Lauren Chief Elk speaks of the brutal sexual violence crushing Native American communities
Something is very wrong here. My peers feel it, I feel it, and it’s not going away. Those of us in the Native American community know we are being targeted—and as I read about sexualized violence against civilians in war zones, I can’t help but draw parallels to the brutality against Native women.
Violence against us is at astronomical levels; it is a plague. This is not hyperbole and this not a distortion of numbers. The United Nations Department of Economic and Social Affairs described the plight of Native American women as a human rights crisis. Amnesty International called it an epidemic. Amnesty reports that our women are 2.5 times more likely to be stalked than any other population; the murder rate with respect to Native women is 10 times the national average. Most disconcerting is that Native women report that the perpetrators of more than 85 percent of sexualized assaults against them are non-Native men, according to the U.S. Department of Justice.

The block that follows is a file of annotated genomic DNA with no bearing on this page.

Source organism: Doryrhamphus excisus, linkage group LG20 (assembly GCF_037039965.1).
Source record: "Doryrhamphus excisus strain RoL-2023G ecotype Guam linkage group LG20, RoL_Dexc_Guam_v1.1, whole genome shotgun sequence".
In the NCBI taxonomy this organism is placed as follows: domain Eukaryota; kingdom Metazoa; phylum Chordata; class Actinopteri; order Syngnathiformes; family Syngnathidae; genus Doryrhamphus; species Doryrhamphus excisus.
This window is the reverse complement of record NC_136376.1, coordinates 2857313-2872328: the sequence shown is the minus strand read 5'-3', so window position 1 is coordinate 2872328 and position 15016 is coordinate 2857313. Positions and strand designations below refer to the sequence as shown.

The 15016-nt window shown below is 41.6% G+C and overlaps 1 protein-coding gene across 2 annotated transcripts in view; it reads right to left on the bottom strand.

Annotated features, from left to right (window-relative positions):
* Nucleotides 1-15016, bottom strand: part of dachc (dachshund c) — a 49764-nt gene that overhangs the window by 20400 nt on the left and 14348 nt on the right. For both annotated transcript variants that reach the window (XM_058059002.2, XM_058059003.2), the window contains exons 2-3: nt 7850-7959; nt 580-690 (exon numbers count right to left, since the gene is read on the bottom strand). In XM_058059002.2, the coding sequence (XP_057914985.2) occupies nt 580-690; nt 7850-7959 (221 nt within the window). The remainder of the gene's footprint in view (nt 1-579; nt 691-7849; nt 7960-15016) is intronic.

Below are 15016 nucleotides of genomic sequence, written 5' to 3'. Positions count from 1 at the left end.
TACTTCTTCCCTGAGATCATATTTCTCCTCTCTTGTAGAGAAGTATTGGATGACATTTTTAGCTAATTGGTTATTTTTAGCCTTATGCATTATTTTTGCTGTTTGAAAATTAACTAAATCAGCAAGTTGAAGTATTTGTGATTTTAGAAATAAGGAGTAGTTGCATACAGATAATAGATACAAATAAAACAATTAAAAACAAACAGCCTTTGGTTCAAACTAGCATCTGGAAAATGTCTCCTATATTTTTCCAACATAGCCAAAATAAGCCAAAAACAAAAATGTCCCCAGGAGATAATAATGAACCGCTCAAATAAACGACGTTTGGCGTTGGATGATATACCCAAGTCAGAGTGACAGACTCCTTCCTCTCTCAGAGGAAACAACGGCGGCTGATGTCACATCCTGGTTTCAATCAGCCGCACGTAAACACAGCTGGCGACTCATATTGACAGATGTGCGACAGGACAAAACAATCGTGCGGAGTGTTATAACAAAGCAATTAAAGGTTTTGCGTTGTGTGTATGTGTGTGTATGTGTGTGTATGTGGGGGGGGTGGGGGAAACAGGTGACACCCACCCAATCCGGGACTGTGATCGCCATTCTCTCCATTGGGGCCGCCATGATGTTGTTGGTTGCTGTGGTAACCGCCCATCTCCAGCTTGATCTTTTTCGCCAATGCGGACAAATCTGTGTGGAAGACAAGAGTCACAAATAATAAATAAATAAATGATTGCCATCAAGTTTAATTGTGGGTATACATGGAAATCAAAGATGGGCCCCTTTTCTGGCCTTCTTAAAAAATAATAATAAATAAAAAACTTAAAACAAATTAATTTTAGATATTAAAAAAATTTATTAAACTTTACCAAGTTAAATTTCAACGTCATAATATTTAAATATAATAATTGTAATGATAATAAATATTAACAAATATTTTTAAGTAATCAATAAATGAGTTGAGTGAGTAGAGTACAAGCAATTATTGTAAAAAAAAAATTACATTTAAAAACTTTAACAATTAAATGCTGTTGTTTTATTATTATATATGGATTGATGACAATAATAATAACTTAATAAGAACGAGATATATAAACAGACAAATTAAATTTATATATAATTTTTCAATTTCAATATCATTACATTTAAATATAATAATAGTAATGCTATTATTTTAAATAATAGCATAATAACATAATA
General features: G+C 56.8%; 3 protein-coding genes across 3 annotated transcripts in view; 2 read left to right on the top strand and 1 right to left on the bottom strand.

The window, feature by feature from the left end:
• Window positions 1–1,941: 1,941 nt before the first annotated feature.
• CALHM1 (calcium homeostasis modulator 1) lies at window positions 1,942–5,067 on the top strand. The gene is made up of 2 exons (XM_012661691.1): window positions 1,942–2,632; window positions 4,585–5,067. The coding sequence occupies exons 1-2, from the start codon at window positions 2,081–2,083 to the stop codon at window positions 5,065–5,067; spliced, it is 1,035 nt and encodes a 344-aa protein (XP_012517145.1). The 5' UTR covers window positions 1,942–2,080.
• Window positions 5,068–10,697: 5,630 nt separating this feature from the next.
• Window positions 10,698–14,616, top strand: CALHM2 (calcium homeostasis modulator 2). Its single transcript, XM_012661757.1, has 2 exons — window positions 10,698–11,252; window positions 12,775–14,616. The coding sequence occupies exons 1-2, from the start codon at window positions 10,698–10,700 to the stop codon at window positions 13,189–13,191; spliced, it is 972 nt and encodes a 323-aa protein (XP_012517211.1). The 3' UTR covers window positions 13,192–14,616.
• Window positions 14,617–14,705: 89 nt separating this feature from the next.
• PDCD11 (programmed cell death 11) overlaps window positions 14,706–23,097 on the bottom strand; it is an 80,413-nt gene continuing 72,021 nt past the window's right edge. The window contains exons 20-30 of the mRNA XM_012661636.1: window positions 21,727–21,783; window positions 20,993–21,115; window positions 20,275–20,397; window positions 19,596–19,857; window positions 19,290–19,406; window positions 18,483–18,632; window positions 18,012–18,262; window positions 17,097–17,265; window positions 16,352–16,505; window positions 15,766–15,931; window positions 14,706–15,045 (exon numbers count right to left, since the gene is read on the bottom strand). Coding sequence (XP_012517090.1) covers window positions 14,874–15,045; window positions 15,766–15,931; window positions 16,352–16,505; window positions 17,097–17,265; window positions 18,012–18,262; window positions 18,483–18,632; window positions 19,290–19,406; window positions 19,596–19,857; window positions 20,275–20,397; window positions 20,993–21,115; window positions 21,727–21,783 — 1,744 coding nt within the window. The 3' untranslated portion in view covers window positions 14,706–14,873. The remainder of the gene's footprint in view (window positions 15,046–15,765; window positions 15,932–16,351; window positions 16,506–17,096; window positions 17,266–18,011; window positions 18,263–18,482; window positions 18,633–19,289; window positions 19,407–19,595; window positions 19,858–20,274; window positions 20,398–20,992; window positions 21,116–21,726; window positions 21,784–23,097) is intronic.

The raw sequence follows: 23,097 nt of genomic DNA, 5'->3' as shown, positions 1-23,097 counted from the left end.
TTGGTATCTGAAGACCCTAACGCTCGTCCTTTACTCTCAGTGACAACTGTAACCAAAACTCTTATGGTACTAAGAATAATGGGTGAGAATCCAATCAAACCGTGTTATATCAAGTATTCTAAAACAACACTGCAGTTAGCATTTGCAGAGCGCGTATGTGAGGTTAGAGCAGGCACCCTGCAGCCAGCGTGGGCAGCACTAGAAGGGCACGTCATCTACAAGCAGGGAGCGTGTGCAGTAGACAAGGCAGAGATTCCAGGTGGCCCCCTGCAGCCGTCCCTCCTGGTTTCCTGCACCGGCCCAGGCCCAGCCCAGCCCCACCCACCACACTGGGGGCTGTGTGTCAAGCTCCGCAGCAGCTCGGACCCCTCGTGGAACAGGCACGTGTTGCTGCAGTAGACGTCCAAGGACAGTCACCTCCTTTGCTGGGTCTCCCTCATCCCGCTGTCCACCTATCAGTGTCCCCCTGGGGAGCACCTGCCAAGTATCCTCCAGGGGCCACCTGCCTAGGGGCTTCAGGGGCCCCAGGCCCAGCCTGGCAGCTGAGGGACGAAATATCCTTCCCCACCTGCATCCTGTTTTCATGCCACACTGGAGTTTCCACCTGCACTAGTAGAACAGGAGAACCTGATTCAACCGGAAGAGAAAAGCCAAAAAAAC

In fact, rape and abuse in our community have always stemmed from outsiders. It is well documented through oral traditions, stories, and cultural beliefs that prior to the European invasion, sexualized and domestic violence was not accepted and virtually did not exist in indigenous society. In “Decolonizing Rape Law: A Native Feminist Synthesis of Safety and Sovereignty,” Native scholar and activist Sarah Deer states that rape was once “extremely rare in tribal communities. Arguably, the imposition of colonial systems of power and control has resulted in Native women being the most victimized group of people in the United States.”
Scholar Lisa Poupart at the University of Wisconsin notes that the “traditional spiritual world views that organized daily tribal life prohibited harm by individuals against other beings. To harm another being was akin to committing the same violation against the spirit world.” Through the process of colonization, women were subjugated to a type of pain they had never previously known. That pain has reverberated through generations and has carried over to present day.
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–Photo: A billboard on the author’s reservation in Fort Belknap, Montana. Scholars say sexualized and domestic violence are products of colonialism. (Lauren Chief Elk)